On a cold winter morning in 2006, Jeff Ryan sat in his office steaming over the fax he had just received from his long-time distribution partner. This could easily be the last straw for the company, as what choice did he have since this partner was responsible for the sales and distribution of over 95 percent of their product? The fax had come on the heels of a highly charged discussion with this distributor just two days earlier, which had been tense but ended with the distributor assuring Jeff that they would continue their exclusive arrangement with Versare. At the meeting, Jeff aired his concerns about the distributor’s lack of interest in the business, the cost increases for Versare, and the distributor’s poor receiving and order-taking processes, which cause expensive and unnecessary extra work on wall bed installations. As Jeff walked out of the meeting, though, he was assured by the distributor’s president that they were maintaining the exclusive arrangement. “We give you our word. Everything goes through you,” he assured Jeff.
So, despite the tensions, he felt good about the agreement that had been reached two days earlier. But this fax changed everything. Sent to Versare by mistake, the fax was intended for a competitor, and it included a large order for the same product that the distributor had promised would come only from Versare. Jeff quickly realized that the distributor’s assurances of two days earlier had been a lie. In his head, he could already hear the president saying, “It’s just business you understand.” While he did understand, he also knew that this relationship accounted for nearly all his company’s revenues. In hindsight, this may not have been smart, but in the early days it had been the only way to get the company’s product to the customers. The alternative of direct sales, or a patchwork dealer network, was simply not a viable business model in 1998 when the company was founded. All this begged the question of what to do next. Could they afford to continue the relationship with the distributor? Could they afford not to continue the relationship? What were their alternatives?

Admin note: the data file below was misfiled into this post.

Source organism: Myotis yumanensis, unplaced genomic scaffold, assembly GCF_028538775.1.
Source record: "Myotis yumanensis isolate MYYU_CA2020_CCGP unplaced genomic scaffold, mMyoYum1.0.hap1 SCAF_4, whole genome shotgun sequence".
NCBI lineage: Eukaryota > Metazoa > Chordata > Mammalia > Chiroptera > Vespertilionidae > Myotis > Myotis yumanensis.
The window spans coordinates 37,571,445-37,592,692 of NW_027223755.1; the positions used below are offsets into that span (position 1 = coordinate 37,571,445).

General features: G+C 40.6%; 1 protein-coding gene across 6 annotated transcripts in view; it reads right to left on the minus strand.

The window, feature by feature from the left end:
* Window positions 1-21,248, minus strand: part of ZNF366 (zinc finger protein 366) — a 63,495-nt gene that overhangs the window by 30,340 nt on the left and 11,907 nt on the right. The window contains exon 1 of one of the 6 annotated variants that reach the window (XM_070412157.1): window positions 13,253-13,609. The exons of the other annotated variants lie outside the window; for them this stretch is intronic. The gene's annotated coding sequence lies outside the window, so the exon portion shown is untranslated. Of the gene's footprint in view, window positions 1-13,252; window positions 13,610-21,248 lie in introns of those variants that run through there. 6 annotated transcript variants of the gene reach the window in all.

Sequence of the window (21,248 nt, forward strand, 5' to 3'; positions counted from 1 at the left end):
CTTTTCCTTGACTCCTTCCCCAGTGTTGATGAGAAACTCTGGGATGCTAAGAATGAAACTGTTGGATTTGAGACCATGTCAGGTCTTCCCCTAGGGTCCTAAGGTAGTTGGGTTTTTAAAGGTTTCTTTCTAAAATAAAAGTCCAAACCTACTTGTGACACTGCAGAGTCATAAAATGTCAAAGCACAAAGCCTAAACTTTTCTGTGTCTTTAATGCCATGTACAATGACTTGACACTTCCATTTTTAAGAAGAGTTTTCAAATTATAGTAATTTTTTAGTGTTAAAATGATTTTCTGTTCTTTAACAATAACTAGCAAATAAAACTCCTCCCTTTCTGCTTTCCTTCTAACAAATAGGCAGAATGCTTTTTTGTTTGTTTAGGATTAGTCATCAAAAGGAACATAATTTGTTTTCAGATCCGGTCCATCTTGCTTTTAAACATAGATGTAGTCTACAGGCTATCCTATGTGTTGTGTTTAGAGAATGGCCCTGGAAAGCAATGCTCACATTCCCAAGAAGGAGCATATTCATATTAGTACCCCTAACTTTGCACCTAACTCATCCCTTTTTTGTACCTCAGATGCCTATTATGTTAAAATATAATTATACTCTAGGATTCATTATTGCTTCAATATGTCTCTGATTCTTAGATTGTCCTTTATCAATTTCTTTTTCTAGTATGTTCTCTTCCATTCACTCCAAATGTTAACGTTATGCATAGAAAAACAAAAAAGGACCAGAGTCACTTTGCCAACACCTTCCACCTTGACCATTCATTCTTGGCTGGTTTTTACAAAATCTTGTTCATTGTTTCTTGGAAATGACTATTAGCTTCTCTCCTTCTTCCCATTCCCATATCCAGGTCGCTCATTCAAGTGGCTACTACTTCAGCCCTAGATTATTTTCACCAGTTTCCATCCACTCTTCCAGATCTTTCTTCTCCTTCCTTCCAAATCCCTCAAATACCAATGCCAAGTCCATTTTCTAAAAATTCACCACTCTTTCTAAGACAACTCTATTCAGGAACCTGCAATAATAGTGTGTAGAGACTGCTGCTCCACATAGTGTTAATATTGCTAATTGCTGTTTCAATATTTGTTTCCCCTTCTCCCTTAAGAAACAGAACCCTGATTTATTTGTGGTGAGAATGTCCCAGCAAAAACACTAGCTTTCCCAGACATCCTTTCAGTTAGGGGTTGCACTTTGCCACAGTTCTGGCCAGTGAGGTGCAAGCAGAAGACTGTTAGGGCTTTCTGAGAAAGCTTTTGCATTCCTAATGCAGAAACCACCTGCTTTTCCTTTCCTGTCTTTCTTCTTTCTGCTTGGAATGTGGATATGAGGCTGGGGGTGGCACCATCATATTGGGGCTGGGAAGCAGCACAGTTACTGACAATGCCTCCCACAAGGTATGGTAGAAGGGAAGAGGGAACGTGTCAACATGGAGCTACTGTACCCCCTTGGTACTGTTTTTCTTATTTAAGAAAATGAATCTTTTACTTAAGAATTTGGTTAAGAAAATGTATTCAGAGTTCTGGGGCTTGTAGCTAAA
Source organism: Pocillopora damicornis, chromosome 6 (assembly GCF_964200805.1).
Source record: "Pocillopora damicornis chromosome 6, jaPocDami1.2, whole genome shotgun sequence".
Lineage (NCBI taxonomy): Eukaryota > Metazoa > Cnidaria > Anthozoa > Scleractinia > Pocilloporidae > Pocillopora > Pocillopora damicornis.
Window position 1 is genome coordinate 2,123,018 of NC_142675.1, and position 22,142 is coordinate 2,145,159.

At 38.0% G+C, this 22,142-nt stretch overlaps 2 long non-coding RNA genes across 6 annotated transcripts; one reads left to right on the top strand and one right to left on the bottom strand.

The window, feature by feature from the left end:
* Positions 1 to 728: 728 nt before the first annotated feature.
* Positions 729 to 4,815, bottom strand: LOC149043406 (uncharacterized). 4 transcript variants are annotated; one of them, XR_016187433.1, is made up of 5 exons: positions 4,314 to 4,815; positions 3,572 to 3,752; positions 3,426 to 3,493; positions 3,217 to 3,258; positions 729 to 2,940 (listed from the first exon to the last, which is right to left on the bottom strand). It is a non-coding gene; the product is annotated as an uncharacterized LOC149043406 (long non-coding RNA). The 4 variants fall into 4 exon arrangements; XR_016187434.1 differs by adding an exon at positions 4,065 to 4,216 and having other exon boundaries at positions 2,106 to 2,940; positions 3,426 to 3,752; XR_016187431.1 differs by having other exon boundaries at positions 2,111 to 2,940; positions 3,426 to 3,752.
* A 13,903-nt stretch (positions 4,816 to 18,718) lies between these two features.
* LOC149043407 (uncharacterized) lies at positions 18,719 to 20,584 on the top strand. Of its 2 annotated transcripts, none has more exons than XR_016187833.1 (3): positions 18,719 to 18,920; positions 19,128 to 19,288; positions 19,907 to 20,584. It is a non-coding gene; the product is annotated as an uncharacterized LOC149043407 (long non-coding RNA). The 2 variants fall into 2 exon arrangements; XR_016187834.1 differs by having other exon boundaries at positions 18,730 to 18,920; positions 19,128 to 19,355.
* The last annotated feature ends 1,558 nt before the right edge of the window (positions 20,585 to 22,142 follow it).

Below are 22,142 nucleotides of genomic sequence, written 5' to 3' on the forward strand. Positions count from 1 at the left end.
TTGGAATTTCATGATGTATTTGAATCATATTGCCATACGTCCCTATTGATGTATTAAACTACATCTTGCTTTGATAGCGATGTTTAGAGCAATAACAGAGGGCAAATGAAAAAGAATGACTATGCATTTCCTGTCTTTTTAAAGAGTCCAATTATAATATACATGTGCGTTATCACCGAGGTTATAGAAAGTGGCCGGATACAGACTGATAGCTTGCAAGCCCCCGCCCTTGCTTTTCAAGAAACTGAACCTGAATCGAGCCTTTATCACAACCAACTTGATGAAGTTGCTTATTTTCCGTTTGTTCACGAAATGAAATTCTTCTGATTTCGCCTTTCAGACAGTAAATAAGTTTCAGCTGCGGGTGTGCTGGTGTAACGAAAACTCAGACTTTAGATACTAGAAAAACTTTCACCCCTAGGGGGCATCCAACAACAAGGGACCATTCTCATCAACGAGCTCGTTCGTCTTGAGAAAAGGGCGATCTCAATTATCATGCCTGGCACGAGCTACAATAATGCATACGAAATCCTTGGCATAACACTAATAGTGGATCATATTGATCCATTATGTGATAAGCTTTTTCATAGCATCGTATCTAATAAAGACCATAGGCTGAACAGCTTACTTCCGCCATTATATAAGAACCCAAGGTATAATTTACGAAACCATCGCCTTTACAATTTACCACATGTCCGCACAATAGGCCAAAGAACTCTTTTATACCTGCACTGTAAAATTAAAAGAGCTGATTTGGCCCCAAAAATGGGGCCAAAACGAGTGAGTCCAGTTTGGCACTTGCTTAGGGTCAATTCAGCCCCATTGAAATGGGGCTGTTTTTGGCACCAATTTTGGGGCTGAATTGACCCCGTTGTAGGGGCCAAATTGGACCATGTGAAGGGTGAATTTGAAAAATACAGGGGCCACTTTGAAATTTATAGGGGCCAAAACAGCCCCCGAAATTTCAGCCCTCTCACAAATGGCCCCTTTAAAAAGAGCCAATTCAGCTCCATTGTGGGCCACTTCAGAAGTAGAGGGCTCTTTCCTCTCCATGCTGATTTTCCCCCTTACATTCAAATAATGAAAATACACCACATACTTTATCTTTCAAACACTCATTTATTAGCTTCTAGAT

Robert Jantschek and Jeff Ryan founded Versare in 1998. The two had met while working at a manufacturer and distributor of mobile folding and rolling, space-efficient products. They left the company to start their own venture in 1998: “We left on pretty good terms. You know, we look back at it and we kind of joked that it would have been smarter to wait a year and develop everything and start the company on somebody else’s dime. But Robert and I couldn’t do that,” said Jeff.
Their first location was shared with a custom cabinetry company that did very high-end cabinetry work for upscale offices and homes. As Jeff explained, “We bunked with them because I had had a relationship with the owner. He used to do work for me when I was at my previous life. The equipment he had we needed to build our stuff. So, it was a good marriage.”
The first product they developed was a portable room partition that they believed had significant competitive advantages over other product offerings in the market. While in the same general market as their previous employer, the product did not compete directly with any of its offerings. Versare manufactured the entire partition in-house, but distribution was a challenge. They had a manufacturing arm, a marketing arm, and a distribution arm. Unfortunately, the distribution arm could not sign up any dealers. And they did not have the resources to build it, “buy a van and put a guy in a territory.” The company was saved in July 1998 when Jeff secured Hufcore as a distributor. Hufcore had a national dealer network that could sell their initial product. At approximately the same time, Jeff began conversations with their previous employer.